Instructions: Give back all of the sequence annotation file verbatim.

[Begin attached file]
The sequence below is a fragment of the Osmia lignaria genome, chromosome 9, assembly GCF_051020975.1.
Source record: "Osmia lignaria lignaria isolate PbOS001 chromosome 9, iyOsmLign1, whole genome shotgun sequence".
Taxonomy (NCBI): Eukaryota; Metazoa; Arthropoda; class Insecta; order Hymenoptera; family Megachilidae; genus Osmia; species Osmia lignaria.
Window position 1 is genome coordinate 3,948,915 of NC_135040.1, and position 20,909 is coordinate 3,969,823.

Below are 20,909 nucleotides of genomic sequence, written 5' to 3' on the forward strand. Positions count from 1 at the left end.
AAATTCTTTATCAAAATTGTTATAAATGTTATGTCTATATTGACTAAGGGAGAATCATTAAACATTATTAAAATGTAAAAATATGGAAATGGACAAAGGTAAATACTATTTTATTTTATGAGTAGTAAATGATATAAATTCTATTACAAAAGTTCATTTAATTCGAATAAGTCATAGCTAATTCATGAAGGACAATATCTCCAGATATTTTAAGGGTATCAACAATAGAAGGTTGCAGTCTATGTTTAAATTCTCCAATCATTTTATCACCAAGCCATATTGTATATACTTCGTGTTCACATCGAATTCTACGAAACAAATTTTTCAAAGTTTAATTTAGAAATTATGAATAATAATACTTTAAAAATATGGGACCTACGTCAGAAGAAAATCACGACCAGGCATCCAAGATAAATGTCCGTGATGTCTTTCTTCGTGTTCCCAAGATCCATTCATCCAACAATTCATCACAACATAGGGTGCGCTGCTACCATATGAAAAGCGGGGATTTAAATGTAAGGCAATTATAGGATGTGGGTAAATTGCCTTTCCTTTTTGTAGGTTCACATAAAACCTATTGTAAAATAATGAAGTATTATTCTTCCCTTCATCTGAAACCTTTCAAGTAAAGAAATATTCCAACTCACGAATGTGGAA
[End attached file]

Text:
The sequence below is a fragment of the Osmia lignaria genome, chromosome 9, assembly GCF_051020975.1.
Source record: "Osmia lignaria lignaria isolate PbOS001 chromosome 9, iyOsmLign1, whole genome shotgun sequence".
Taxonomy (NCBI): Eukaryota; Metazoa; Arthropoda; class Insecta; order Hymenoptera; family Megachilidae; genus Osmia; species Osmia lignaria.
Window position 1 is genome coordinate 3,948,915 of NC_135040.1, and position 20,909 is coordinate 3,969,823.

Below are 20,909 nucleotides of genomic sequence, written 5' to 3' on the forward strand. Positions count from 1 at the left end.
AAATTCTTTATCAAAATTGTTATAAATGTTATGTCTATATTGACTAAGGGAGAATCATTAAACATTATTAAAATGTAAAAATATGGAAATGGACAAAGGTAAATACTATTTTATTTTATGAGTAGTAAATGATATAAATTCTATTACAAAAGTTCATTTAATTCGAATAAGTCATAGCTAATTCATGAAGGACAATATCTCCAGATATTTTAAGGGTATCAACAATAGAAGGTTGCAGTCTATGTTTAAATTCTCCAATCATTTTATCACCAAGCCATATTGTATATACTTCGTGTTCACATCGAATTCTACGAAACAAATTTTTCAAAGTTTAATTTAGAAATTATGAATAATAATACTTTAAAAATATGGGACCTACGTCAGAAGAAAATCACGACCAGGCATCCAAGATAAATGTCCGTGATGTCTTTCTTCGTGTTCCCAAGATCCATTCATCCAACAATTCATCACAACATAGGGTGCGCTGCTACCATATGAAAAGCGGGGATTTAAATGTAAGGCAATTATAGGATGTGGGTAAATTGCCTTTCCTTTTTGTAGGTTCACATAAAACCTATTGTAAAATAATGAAGTATTATTCTTCCCTTCATCTGAAACCTTTCAAGTAAAGAAATATTCCAACTCACGAATGTGGAA